Chengxi, though clearly confused and grief-stricken, does not wallow in this anguish, but instead his irreverent voice-over and hand-drawn annotations on screen add many notes of levity to what could otherwise turn into a story that is ultra-serious. Of his mother’s histrionics, Chengxi says, “Not going to Hollywood to pursue a career in acting would be a great loss.” The standout moments  really show the pain that comes with any relationship. Many of them are flashbacks. Jay violently cuts his hair in an attempt to convince his dying partner to do the same; the two men, both beaten down, look in the mirror, allowing the viewer to identify even more strongly with the men looking back at us. In his cramped office at a local university, Zhengyuan tells his wife that he is moving out as she begs that she will change so that he will want to stay. When he tells her the real reason their relationship will never work out, she collapses to her knees. This enclosed space, combined with the beautiful cinematography, makes the viewer feel like a voyeur during this intimate moment. Going back to the present day, Jay’s relationship with his mother is examined, and the result is an unexpected moment that demonstrates the power of love to triumph over bias.
This is a powerful portrait of contemporary Taiwan in transition. It strips away the headlines surrounding the fight for LGBT rights and  examines the inner life of a family—brought together not by blood, but by love. On the surface, “Dear Ex” may be regarded as a melodrama and it certainly shares some ground with these in terms of writing and character development. However, during the course of the film we are won over thanks to the visual approach and the performance by Joseph Huang as the frustrated adolescent, constantly at odds with the outside world. Confronted with Jay’s story, his love and affection for his father, the tables are suddenly turned against his mother, but even that does not work, as her story is equally a series of disappointments and trying to accommodate a notion of “being normal”. The film moves  from coming-of-age drama to a story about weakness, love and grief, as well as the personal drama of letting go of the kind of life one promised himself, or which was promised to him.
On a technical level, “Dear Ex” embraces character-driven drama through its depiction of spaces. Each of them constitute a universe connected to memories of love, regret and laughter, highlighted in this case by the frequent use of flashbacks, often blurring the lines between present and past. At the same time, they reflect the contrast between the characters: the chaotic, extroverted nature of Jay and the controlled character of Liu Sanlian who likes to keep things nice and neat. “Dear Ex” is a drama about loss, growing up and people’s weaknesses. It is a story about many serious issues handled with the right balance of comedy and sincerity supported by the good cast and a playful use of animated sequences. It is a film that is not easily forgotten.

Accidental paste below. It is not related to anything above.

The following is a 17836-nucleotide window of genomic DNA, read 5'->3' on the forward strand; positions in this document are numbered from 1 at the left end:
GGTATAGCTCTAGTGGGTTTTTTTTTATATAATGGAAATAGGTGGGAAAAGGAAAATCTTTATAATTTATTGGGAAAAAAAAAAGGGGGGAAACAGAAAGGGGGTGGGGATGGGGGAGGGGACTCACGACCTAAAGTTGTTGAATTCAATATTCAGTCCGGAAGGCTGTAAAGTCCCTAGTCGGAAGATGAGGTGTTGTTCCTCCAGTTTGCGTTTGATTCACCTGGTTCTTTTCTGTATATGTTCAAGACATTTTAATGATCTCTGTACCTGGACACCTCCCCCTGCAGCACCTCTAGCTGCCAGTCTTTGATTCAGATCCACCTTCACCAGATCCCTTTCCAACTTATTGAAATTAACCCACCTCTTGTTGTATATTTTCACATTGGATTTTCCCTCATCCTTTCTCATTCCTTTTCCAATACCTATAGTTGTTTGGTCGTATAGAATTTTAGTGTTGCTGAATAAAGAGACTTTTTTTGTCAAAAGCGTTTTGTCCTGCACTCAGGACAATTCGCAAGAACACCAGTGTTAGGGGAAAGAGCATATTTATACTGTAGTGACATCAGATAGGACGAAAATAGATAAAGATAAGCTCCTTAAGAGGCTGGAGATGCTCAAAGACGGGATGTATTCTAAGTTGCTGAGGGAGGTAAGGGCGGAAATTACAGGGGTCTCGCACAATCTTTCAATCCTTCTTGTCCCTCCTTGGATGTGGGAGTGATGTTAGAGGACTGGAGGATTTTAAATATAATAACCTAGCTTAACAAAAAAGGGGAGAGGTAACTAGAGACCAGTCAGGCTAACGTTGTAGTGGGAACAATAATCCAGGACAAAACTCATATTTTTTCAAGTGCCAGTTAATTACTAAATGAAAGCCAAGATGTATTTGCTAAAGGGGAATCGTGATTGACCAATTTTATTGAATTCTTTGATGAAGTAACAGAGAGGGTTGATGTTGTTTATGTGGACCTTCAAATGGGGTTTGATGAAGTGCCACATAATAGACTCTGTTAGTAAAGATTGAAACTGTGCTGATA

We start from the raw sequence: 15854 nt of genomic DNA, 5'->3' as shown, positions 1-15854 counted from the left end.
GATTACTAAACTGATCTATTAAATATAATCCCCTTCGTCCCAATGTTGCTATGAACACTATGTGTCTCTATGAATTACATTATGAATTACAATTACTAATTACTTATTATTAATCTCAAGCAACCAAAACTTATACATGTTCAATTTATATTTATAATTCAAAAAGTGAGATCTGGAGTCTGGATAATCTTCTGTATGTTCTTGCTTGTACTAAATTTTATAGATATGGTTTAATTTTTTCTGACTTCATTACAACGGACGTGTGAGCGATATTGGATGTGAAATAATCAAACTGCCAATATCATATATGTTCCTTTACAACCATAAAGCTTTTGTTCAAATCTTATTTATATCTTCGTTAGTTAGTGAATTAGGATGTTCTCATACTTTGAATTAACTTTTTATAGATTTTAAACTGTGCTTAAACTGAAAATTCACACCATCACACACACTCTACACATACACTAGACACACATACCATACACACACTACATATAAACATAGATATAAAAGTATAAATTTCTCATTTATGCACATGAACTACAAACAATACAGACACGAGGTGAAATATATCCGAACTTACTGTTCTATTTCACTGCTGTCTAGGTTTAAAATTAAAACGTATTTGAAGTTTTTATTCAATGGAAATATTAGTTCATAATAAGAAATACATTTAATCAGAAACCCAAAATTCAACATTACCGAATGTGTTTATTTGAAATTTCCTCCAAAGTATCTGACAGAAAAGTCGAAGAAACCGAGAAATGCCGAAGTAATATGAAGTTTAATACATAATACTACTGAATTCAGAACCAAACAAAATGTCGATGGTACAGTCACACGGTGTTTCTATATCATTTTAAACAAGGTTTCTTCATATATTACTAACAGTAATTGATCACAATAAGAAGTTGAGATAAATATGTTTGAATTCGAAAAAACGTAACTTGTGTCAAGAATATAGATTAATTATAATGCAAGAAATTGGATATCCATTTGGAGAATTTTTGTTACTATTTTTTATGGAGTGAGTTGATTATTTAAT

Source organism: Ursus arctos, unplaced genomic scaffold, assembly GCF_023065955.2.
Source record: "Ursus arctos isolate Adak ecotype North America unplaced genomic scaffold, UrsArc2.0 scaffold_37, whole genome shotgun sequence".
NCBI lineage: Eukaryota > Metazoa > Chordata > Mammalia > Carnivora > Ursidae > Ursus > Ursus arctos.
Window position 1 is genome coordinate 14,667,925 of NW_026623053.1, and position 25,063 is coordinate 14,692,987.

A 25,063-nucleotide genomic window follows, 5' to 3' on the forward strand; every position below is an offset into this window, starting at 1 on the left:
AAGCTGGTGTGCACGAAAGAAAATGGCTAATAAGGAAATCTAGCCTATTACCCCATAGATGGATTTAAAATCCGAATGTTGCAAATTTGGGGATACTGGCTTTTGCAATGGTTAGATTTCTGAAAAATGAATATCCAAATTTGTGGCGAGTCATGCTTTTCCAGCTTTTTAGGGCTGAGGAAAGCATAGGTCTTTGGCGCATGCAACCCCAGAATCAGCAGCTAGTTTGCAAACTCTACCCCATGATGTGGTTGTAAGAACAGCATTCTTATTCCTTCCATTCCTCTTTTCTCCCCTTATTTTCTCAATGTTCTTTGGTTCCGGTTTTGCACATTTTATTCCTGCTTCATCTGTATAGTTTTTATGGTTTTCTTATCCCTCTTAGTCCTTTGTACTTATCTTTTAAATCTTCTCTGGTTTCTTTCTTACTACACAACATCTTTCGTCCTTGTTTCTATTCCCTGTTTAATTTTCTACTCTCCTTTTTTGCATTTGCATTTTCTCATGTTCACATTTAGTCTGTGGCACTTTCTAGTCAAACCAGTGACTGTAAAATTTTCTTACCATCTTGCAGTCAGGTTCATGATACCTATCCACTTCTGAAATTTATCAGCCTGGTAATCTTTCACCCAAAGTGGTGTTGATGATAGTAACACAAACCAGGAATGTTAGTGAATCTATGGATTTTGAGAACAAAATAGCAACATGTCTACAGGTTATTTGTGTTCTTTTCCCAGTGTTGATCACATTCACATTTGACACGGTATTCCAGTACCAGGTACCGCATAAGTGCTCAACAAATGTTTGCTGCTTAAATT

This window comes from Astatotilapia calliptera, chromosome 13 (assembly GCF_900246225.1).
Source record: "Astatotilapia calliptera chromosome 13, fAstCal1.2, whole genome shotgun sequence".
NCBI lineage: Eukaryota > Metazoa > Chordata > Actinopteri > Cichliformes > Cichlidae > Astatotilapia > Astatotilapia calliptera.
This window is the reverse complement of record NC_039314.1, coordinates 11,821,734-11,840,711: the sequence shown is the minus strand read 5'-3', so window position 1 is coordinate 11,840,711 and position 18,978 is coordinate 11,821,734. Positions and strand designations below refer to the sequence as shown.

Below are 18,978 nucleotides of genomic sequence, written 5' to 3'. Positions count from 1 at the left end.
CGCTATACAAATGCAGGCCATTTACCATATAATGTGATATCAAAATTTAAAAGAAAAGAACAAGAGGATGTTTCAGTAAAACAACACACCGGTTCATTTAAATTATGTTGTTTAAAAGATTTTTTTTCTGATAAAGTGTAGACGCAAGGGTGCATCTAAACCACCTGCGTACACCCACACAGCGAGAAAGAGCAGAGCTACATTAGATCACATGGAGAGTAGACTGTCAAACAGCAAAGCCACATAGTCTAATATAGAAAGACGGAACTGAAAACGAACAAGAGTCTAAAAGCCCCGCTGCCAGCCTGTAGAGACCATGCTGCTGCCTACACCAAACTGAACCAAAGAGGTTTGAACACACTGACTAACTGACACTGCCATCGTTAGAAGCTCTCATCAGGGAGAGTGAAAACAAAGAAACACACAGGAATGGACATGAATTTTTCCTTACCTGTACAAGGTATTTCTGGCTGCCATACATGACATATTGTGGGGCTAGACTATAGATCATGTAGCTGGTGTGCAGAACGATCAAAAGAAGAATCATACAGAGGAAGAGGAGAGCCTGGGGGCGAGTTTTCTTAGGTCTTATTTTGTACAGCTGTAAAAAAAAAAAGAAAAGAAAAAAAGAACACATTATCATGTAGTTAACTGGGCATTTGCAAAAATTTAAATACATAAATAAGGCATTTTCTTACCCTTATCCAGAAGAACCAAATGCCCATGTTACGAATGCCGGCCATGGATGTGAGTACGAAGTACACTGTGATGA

“THE STORY OF THE STONE”— A Raw Portrayal of Taipei’s LGBTI Scene with a Classic Chinese Love Story


“The Story of the Stone” A Raw Portrayal of Taipei’s LGBTI Scene with a Classic Chinese Love Story Amos Lassen “The Story of the Stone” is an honest and natural depiction of the gay life in Taipei, as well as exploring despair and hope. It offers a raw take on Taipei’s LGBTI scene going into a life of drug abuse and orgies. Its unflinching treatment, complemented by the film’s cast of twelve hunky actors, leaves nothing to the imagination. The plot  is a modern adaptation of the iconic Chinese classic novel, “Dream of the Red Chamber”. Now the story is now set in the Red House, at the heart of Taipei’s LGBTI scene. We realize that beneath the debauchery lies a tale of loss, despair, and importantly, hope. While the film is an honest look at gay life in Taipei it is also a way for people outside of the LGBTI community to understand that this is actually happening next door without them knowing it.
“The Story  in the Stone” comes  at a relevant time. Taiwan is widely considered to be the most LGBTI-friendly country in Asia,  yet Taiwanese voters rejected the legalization of marriage equality in a recent referendum. These referendum results were considered to be a major setback for the LGBTI rights movement in Asia and followed deeply bitter and divisive campaigns from both pro- and anti-same-sex marriage advocates. Human Rights Watch, wrote an open letter to Taiwan’s government calling for the implementation of marriage equality regardless of the referendum result, arguing that the fundamental rights of the LGBTI community come first. The. Film really just depicts almost ‘a day in the life of’ a particular segment of the gay world that genuinely exists. We recognize most of the characters in the movie as people we know and have had most of those conversations over the years and seen or experienced most of the events that happen. Moments were happy, others were sad, some were matter-of-fact, but most of it is an objective view of the gay world that many hetero friends would be shocked to hear of. This is not representative of the entire gay community, or even the majority, but it feels real for that certain segment it is very real.